1. Rosa hemisphaerica HERRM. var. Rapini (BOISSIER et BALANSA) ROWLEY comb. nov.
    R. Rapini BOISSIER et BALANSA ex BOISSIER, Diagn. Plant. Nov., ser. 2, VI, p. 72 (1859) et Flora Orient., II, p. 672 (1872).

Examination of living material and numerous herbarium specimens at Kew convinces me that R. Rapini BOISSIER et BALANSA is the single-flowered wild species from which the full-flowered 'Sulphur Rose' sported some time during or before the seventeenth century. By all that is logical this name should stand with hemisphaerica subordinated as a garden variety of it. However, as the epithet hemisphaerica was published earlier (1762) we have no option but to make the species a variety of the garden rose.

This topsy-turvy situation, which recurs for Rosa chinensis JACQ., R. Roxburghii SWEET and R. xanthina LINDL., makes a laughing stock of our botanical nomenclature. At present it can be overcome only by rigid application of Art. 67, whereby all double flowers are treated as monstrosities and names based on them discarded in favour of new ones. Such a drastic procedure would not be in the interests of a stable nomenclature. Again I suggest a minor alteration to the Code (6) so that flower-doubling is not considered a monstrosity in the sense of Art. 67, and a species epithet can be considered as applying to the wild species even if described originally on a double-flowered cultivar.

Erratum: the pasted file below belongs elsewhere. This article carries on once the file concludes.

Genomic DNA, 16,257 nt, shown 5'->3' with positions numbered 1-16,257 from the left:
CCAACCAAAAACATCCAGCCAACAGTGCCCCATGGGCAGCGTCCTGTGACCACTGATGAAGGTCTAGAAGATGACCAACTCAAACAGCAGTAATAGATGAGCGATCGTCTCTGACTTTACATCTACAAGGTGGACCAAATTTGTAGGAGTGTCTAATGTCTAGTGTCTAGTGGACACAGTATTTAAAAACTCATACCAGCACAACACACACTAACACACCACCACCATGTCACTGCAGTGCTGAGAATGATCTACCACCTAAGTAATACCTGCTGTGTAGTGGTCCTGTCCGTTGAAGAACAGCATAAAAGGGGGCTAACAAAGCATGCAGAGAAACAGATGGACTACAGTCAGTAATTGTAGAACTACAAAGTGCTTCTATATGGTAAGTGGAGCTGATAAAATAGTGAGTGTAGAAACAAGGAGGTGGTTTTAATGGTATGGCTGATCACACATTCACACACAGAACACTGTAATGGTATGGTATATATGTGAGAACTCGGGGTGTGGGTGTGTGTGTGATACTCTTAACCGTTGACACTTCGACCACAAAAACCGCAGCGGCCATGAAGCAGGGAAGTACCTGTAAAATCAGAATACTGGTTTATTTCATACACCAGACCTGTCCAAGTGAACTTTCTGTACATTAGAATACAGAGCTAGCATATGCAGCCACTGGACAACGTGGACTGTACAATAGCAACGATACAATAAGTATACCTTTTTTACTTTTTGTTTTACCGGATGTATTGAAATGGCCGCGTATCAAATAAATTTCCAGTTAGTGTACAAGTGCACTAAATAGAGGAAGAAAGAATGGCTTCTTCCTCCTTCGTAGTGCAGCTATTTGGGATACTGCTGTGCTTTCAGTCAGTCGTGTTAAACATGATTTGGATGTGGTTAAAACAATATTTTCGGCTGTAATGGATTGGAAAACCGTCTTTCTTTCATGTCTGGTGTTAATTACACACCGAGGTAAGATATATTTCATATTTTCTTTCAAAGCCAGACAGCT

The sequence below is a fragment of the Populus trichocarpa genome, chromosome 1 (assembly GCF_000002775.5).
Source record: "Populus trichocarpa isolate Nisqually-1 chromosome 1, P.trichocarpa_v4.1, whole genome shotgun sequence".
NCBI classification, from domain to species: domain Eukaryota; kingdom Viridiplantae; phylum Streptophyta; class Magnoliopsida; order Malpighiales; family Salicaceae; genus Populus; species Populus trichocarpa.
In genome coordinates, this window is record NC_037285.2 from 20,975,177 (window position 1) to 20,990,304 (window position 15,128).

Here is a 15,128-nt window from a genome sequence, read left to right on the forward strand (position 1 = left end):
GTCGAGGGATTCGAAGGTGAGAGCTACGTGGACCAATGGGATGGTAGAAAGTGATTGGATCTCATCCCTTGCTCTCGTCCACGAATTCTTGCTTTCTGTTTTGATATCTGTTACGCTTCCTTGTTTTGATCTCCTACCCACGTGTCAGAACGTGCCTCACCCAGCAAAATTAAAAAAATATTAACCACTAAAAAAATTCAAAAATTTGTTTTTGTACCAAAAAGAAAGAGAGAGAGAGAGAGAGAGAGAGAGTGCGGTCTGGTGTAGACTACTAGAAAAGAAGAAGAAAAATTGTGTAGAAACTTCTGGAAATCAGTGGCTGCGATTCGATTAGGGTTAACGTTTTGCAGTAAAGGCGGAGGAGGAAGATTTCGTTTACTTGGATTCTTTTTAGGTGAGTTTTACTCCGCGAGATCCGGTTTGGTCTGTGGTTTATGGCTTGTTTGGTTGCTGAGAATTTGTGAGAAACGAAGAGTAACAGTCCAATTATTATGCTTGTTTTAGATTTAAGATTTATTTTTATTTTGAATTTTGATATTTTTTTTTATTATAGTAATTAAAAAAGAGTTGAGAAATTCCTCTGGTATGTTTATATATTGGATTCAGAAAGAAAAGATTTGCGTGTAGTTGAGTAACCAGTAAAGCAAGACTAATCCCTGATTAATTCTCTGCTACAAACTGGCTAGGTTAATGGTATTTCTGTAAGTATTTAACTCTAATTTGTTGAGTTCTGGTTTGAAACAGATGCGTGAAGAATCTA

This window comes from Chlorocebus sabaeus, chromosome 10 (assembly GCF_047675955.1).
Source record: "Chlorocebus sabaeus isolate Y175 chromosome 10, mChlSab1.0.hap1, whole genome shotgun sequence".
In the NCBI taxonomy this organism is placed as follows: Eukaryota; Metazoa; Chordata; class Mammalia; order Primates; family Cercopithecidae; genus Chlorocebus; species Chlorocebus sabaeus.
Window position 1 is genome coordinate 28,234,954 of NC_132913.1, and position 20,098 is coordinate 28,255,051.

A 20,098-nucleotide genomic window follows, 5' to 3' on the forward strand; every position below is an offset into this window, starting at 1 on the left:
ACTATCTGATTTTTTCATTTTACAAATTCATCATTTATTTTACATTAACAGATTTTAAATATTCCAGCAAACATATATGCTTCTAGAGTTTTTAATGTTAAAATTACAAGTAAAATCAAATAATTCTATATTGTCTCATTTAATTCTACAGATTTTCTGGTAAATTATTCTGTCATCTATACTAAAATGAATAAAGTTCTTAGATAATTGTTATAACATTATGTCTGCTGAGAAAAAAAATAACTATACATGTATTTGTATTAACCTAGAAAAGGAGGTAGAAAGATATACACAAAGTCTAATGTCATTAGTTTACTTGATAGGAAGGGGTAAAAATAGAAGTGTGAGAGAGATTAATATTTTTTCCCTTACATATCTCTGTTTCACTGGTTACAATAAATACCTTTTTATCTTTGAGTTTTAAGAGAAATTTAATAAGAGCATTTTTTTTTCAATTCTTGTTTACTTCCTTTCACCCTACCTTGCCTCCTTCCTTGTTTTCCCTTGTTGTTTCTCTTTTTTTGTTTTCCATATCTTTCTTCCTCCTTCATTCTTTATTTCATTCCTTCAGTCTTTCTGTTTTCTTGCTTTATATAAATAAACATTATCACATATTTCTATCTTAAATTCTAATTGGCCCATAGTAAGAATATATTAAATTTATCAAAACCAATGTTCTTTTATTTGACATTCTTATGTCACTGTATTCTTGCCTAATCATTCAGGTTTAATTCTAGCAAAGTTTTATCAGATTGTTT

1. Rosa X proteiformis ROWLEY nom. nov.